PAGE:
An Introduction to Joach Kuettner—A Renaissance man of meteorology

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Tuesday, 19 January 2010: 11:00 AM
B203 (GWCC)
Richard A. Anthes, UCAR, Boulder, CO

Joach Kuettner was born on September 21, 1909 in Breslau, Germany. My challenge in these few minutes is to briefly review the one hundred year history of this remarkable man. Inheriting a love and interest in nature from his father, Joach was introduced to meteorology in Finland while visiting Professors Erik Palmén and Vilho Väisälä. His doctorate thesis from the University of Hamburg was on the first description and theoretical explanation of mountain waves, a passion that continues to this day. He has studied these beautiful waves in every possible way – riding them to record altitudes in gliders, probing them using instrumented aircraft, and more recently interpreting numerical simulations of them.

Recognized for his extraordinary organizational skills and ability to successfully design and carry out complex projects, Joach has held a variety of important leadership positions, including Chief of Zugspitze Mountain Observatory in the Alps, Director of the Sierra Wave Project, Director of Project Mercury at NASA's Marshall Space Flight Center, Chief Scientist at the National Satellite Center in Washington, and Director or senior scientist of many international field programs such as BOMEX, GATE, Winter and Summer MONEX, ALPEX, GALE, TAMEX, TOGA-COARE, CEPEX, MAP, and most recently (2006) T-REX.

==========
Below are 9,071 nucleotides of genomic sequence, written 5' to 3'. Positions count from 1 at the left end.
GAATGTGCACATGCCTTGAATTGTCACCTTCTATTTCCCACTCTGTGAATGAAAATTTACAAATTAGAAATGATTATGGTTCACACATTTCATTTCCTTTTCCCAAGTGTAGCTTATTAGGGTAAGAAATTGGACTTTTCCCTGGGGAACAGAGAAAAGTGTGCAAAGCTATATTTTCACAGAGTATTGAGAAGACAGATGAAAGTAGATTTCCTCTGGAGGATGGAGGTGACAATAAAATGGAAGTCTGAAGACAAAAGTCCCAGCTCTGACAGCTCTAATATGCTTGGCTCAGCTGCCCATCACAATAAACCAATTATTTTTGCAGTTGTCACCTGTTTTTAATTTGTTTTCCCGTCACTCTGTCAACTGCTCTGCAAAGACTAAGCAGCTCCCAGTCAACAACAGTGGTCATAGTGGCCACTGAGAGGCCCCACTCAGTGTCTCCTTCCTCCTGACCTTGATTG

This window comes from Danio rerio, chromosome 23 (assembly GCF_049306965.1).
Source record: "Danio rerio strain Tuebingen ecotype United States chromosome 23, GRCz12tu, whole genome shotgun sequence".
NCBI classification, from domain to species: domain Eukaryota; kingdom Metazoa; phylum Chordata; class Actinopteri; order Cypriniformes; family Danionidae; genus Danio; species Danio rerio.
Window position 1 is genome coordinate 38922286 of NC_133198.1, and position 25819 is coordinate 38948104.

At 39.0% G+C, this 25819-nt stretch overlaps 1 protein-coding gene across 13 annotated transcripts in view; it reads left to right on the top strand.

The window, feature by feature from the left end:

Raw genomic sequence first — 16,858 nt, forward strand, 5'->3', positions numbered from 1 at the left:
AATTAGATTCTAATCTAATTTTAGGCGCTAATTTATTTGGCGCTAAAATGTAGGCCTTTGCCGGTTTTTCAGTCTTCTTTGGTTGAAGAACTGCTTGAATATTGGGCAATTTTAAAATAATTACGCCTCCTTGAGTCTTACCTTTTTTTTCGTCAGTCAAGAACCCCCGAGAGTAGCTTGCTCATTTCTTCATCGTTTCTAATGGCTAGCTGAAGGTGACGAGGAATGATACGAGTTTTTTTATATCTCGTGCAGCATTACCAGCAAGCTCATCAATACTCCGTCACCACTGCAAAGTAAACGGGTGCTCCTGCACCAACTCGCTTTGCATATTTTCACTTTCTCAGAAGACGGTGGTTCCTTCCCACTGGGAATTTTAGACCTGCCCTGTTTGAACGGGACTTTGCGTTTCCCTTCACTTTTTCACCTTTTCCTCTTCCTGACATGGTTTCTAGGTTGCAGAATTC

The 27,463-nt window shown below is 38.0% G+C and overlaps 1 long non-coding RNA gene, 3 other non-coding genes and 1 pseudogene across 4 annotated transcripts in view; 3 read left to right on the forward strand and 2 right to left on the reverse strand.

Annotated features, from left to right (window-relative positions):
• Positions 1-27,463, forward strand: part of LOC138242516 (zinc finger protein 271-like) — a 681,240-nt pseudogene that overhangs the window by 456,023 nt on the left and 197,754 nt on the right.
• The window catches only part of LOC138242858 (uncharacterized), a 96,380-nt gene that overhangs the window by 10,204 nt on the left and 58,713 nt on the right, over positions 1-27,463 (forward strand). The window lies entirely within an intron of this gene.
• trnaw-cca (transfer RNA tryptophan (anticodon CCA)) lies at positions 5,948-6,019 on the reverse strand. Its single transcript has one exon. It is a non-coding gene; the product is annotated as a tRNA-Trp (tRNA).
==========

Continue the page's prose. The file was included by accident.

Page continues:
At a luncheon speech in 1963, which was published in the Bulletin of the American Meteorological Society, Joach asked the question, “Shall I stick to the field which is close to my heart and which I am an expert in? Or shall I try to keep up with the fast moving front of research at the risk of appearing ignorant and inexperienced? Of course, the first alternative is the more comfortable one. But I think that, once you have decided not to leave your snug den, you have provided yourself with the best definition of growing old.”

By Joach's own definition, he remains a young man today. I consider it an honor and a privilege to call him a colleague and friend, and it gives me great pleasure to introduce him to you today.